- Drug Addiction Treatment Centre Order : The court may order offenders who are addicted to dangerous drugs to receive treatment and rehabilitation in drug addiction treatment centres. Such orders are not suitable for all offenders and suitability reports are called for before such orders are made. Offenders are kept in prison or in a reception centre whilst awaiting the report.
- Probation Order : Probation is a form of punishment primarily aimed at the rehabilitation of offenders. A probation order can last for one to three years. Whilst it is not precluded as a sentencing option for serious crimes, a probation order is unlikely to be made in respect of serious crimes. A probation order may only be made if the convicted offender consents to it. Persons under probation orders are required to be of good behaviour and to remain in contact with a probation officer as may be required. People on probation may also be required to reside in an approved institution. If a probationer re-offends whilst on probation (that is, the probation order has not yet expired), or breaches the conditions of the probation order, that person may be re-sentenced for the original offence. A second probation order may be made, which subsumes the first one. Probation orders cannot be combined with sentences of imprisonment or community service orders. For example, a guilty offender cannot be sentenced to both a community service order and a probation order at the same time.
- Fine : A fine is a monetary penalty which may be imposed in lieu of or in addition to other forms of penalty. Failure to pay a fine will result in imprisonment, usually for a period of time which accords with the amount of the unpaid fine. Fines may be ordered to be paid by instalments.
- Compensation Order : Where a person is convicted of an offence, the Court may order that person to pay to the aggrieved party compensation for personal injury or loss or damage to property, or both, as the Court thinks reasonable.
- Restitution Order : A restitution order is an order under which the offender is compelled to return any "ill-gotten gains" to such person or persons as the Court deems fit. If restitution is made voluntarily, it becomes a mitigating factor that the court may take into account when sentencing the convicted offender.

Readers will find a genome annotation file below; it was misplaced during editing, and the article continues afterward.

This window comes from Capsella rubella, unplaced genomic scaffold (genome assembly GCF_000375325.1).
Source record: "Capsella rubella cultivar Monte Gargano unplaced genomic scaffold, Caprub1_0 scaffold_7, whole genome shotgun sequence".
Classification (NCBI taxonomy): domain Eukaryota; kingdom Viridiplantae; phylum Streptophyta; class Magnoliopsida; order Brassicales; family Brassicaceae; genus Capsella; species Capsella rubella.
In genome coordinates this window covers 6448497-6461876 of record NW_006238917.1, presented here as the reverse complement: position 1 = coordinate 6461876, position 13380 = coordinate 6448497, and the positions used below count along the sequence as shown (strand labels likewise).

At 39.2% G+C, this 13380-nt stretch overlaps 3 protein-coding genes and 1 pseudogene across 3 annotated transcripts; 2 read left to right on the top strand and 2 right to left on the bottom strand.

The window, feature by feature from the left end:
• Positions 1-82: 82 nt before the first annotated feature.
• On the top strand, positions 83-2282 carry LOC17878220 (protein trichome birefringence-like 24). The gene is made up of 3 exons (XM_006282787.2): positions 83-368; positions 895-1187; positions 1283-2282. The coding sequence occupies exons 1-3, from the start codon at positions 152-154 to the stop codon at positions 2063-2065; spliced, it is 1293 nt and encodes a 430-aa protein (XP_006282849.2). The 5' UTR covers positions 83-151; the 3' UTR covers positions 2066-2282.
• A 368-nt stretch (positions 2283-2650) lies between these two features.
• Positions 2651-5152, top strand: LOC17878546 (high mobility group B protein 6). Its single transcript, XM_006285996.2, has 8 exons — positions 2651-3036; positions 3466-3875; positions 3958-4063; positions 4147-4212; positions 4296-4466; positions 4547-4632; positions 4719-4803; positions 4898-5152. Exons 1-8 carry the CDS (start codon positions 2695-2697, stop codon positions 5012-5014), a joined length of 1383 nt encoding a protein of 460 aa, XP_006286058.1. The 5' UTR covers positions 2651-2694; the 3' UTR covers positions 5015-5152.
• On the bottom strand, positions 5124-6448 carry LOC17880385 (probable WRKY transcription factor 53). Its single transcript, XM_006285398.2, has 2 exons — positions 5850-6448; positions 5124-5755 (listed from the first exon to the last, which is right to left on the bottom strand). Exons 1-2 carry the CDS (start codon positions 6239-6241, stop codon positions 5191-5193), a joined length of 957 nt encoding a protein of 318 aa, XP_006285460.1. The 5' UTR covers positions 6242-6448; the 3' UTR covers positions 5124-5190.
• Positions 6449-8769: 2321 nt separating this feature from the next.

- Forfeiture : Under a forfeiture order, property is confiscated (taken away) from an offender. Where another person is entitled to that property, the Court will order it to be returned to that person. If an owner cannot be identified, under the forfeiture order the property may be sold or retained by the government or destroyed if it is of no value. The Court's power to order forfeiture does not extend to land or the buildings standing on it.
- Disqualification from driving : For driving offences, disqualification from driving is considered a severe penalty. Usually it is imposed only where the legislation governing the offence expressly requires it or where the Court finds that the offender poses a danger to the public if that person continues to drive.
- Disqualification of company directors : Under certain sections of the Companies Ordinance (Cap. 32), the Court may disqualify a guilty offender from holding the position of company director. Disqualification may be for periods of over 10 years in the case of particularly serious offences.
- Hospital Order : This Order applies to a person with mental problems. Detention in a hospital with police security is provided for under the Mental Health Ordinance (Cap.136). Where the crime is serious, and where doctors cannot predict when the offender may be fit for release, the period of detention is usually left indeterminate.